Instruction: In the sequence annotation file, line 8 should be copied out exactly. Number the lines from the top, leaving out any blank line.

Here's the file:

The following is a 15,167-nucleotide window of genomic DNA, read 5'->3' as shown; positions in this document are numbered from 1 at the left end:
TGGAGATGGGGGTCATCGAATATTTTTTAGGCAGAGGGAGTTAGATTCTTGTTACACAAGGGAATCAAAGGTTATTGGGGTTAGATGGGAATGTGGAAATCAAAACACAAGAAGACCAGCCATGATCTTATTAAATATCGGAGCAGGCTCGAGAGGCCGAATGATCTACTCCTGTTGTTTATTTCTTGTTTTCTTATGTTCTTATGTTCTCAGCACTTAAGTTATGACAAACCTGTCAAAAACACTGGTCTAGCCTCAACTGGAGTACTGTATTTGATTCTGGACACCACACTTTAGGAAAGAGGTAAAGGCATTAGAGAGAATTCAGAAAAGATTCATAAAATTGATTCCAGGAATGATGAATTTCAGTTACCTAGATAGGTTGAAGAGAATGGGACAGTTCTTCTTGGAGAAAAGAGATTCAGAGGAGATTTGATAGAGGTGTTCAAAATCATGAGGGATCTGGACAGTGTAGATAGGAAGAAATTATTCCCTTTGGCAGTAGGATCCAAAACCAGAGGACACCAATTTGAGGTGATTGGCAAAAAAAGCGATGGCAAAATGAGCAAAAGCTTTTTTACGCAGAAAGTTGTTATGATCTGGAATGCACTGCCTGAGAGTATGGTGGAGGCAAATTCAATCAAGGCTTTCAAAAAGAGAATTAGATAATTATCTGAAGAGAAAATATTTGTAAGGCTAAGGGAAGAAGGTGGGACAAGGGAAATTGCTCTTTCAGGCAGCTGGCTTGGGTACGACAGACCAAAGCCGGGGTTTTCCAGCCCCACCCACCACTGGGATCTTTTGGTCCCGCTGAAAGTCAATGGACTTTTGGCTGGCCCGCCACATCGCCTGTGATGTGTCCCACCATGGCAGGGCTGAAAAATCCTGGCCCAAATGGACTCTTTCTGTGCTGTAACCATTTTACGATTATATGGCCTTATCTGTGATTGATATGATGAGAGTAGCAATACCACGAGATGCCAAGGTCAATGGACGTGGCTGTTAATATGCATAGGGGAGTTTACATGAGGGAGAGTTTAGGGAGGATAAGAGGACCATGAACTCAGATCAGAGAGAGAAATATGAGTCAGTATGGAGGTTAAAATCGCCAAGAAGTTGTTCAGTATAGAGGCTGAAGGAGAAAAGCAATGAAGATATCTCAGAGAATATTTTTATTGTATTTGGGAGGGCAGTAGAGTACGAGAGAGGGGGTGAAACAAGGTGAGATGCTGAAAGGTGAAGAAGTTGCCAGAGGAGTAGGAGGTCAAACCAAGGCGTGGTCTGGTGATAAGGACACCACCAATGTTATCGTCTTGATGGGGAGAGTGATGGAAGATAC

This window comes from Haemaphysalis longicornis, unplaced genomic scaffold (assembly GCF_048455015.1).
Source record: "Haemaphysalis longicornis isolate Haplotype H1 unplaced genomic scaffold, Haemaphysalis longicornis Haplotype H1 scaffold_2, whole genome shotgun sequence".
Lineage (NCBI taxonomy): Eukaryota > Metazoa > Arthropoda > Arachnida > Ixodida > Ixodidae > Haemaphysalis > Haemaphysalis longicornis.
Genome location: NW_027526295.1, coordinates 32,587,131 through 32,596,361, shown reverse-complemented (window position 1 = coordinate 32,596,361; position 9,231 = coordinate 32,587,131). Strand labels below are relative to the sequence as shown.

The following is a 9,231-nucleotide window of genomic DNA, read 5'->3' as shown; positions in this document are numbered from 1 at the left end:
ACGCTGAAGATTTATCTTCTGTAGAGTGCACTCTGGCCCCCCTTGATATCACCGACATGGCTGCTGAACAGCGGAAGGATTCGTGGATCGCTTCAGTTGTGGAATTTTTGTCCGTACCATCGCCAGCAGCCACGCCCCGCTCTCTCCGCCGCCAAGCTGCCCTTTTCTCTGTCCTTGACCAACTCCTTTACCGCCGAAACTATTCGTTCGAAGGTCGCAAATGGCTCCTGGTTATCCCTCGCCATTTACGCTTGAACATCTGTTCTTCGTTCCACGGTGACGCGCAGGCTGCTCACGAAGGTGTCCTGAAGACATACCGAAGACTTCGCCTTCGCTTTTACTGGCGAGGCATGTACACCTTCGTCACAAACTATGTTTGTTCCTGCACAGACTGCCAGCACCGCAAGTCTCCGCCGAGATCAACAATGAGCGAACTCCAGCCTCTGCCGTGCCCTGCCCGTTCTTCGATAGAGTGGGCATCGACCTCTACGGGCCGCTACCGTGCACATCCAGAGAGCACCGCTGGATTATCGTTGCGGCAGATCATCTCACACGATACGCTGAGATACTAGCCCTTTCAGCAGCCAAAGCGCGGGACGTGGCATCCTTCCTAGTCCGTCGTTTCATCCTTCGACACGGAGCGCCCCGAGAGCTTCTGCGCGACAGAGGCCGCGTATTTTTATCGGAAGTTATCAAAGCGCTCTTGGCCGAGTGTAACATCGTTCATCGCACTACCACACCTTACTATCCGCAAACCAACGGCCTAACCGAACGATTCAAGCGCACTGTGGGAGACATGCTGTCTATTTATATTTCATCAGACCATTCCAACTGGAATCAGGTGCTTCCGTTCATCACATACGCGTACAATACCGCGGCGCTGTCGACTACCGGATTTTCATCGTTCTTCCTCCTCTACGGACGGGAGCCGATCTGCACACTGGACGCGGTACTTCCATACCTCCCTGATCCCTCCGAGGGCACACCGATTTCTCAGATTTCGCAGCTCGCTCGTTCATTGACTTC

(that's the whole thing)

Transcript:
ACGCTGAAGATTTATCTTCTGTAGAGTGCACTCTGGCCCCCCTTGATATCACCGACATGGCTGCTGAACAGCGGAAGGATTCGTGGATCGCTTCAGTTGTGGAATTTTTGTCCGTACCATCGCCAGCAGCCACGCCCCGCTCTCTCCGCCGCCAAGCTGCCCTTTTCTCTGTCCTTGACCAACTCCTTTACCGCCGAAACTATTCGTTCGAAGGTCGCAAATGGCTCCTGGTTATCCCTCGCCATTTACGCTTGAACATCTGTTCTTCGTTCCACGGTGACGCGCAGGCTGCTCACGAAGGTGTCCTGAAGACATACCGAAGACTTCGCCTTCGCTTTTACTGGCGAGGCATGTACACCTTCGTCACAAACTATGTTTGTTCCTGCACAGACTGCCAGCACCGCAAGTCTCCGCCGAGATCAACAATGAGCGAACTCCAGCCTCTGCCGTGCCCTGCCCGTTCTTCGATAGAGTGGGCATCGACCTCTACGGGCCGCTACCGTGCACATCCAGAGAGCACCGCTGGATTATCGTTGCGGCAGATCATCTCACACGATACGCTGAGATACTAGCCCTTTCAGCAGCCAAAGCGCGGGACGTGGCATCCTTCCTAGTCCGTCGTTTCATCCTTCGACACGGAGCGCCCCGAGAGCTTCTGCGCGACAGAGGCCGCGTATTTTTATCGGAAGTTATCAAAGCGCTCTTGGCCGAGTGTAACATCGTTCATCGCACTACCACACCTTACTATCCGCAAACCAACGGCCTAACCGAACGATTCAAGCGCACTGTGGGAGACATGCTGTCTATTTATATTTCATCAGACCATTCCAACTGGAATCAGGTGCTTCCGTTCATCACATACGCGTACAATACCGCGGCGCTGTCGACTACCGGATTTTCATCGTTCTTCCTCCTCTACGGACGGGAGCCGATCTGCACACTGGACGCGGTACTTCCATACCTCCCTGATCCCTCCGAGGGCACACCGATTTCTCAGATTTCGCAGCTCGCTCGTTCATTGACTTC